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Gym Pointers for Gay Men

Part 1: Practice, Squeeze

Whether or not you carry around a bit of extra baggage like most men, overall strength and physical health can make your quality of life orders of magnitude better (sex, confidence, desirability, getting around, etc). As well, beginners and experienced gym goers are both always learning, and the pros can only write so much in the magazines and online. This post is intended to share several specific points the pros have learned over their decades of gym work.

Practice


Beginners and seasoned gym goers alike, take a step back and practice your movements. Have you ever played baseball or golf? What was the first thing your coach taught you about hitting the ball? Just make contact, do not try and kill it. The same goes for every movement in the gym.

Next time you are at the gym, before you start your bench press, curls, or crunches, practice the movement. This means, for example, doing your first set of bench press with an empty bar. Or, dumbell curls with 5lbs. The only purpose is to let you discover what angles are the best for you. Even if you've been going to the gym for decades, this is a great experience that will help you refine your craft.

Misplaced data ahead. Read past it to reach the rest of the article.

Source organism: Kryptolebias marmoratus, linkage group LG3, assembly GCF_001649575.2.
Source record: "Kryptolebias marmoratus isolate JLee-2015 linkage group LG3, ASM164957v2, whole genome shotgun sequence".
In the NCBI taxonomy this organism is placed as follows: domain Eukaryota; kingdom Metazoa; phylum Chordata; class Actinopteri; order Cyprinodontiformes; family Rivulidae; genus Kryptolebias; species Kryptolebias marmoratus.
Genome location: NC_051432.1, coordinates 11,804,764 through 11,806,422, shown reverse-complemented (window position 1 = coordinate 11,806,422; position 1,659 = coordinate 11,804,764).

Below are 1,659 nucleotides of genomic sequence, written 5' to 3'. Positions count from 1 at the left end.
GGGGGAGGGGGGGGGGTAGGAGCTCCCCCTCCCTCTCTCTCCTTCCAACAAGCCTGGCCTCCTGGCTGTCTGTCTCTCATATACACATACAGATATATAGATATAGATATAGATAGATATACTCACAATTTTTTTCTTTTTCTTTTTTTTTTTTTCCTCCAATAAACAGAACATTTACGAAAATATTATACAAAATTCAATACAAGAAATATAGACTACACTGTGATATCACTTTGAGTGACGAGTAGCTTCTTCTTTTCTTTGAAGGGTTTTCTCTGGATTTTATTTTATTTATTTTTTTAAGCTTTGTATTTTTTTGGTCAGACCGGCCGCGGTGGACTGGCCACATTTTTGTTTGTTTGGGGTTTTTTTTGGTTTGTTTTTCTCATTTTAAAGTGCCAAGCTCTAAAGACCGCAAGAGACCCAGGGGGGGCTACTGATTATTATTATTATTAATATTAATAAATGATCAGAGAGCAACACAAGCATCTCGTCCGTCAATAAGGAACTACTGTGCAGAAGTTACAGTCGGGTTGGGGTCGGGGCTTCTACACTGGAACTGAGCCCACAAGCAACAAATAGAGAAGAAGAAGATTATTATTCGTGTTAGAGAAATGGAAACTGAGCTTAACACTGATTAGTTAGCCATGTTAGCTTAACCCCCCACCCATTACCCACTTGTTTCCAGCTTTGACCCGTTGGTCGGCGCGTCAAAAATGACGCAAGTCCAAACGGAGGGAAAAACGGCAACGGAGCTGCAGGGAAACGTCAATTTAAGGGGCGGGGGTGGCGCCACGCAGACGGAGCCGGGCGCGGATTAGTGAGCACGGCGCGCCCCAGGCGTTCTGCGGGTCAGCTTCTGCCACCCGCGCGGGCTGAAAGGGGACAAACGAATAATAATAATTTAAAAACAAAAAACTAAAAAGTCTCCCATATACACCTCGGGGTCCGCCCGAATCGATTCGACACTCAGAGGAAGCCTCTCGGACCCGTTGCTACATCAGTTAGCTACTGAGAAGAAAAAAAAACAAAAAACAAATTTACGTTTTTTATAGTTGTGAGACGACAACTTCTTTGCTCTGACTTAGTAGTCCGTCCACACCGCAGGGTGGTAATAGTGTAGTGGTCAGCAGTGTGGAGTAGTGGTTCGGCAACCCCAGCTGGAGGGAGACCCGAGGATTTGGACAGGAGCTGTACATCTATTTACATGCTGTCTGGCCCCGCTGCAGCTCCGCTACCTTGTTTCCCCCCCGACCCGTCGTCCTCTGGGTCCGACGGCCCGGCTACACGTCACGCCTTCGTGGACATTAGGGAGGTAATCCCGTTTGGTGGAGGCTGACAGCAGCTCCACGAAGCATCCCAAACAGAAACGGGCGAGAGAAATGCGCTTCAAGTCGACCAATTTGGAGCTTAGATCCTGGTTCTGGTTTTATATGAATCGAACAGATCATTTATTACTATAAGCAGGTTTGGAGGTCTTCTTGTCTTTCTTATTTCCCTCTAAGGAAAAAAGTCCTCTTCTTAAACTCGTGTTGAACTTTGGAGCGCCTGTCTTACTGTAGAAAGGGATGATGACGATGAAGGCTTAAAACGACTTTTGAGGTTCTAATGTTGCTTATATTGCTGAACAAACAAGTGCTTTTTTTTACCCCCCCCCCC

Perform the movement in a variety of ways until you find which way causes your muscles to be affected the most. For a curl, change the angle of your hand, the angle of your arm from your body, the max and min distance that you move the dumbell, etc.

Once you've discovered the best combination, practice it many times so it becomes automatic. Many times  means over many gym sessions. It needs to become habit that you're always striving for the best way to hit your muscle.

Once it's automatic, you can increase the weight. Just remember, this is exactly how you learn to hit a baseball or golf ball. You have to do this with every movement in the gym (machines too!).

Squeeze


When practicing, and in your final movements, make sure to squeeze at the end. What does "squeeze" really mean? Have you ever flexed a muscle so hard that it cramped and hurt like hell and kind of "stuck" flexed until your panicked from the pain and pulled out of it? Think of that.

You don't want to get into the cramp and perma-flexed position, but you do want to get into the state right before that happens. It takes some practice (again, this goes back to practicing each movement) to figure out where that threshold is.

Good luck! Be sure to read Part 2: Abs and Shoulders.

Before you hit the gym, get with your doctor for a physical. Especially if you haven't been before, or haven't been in a while.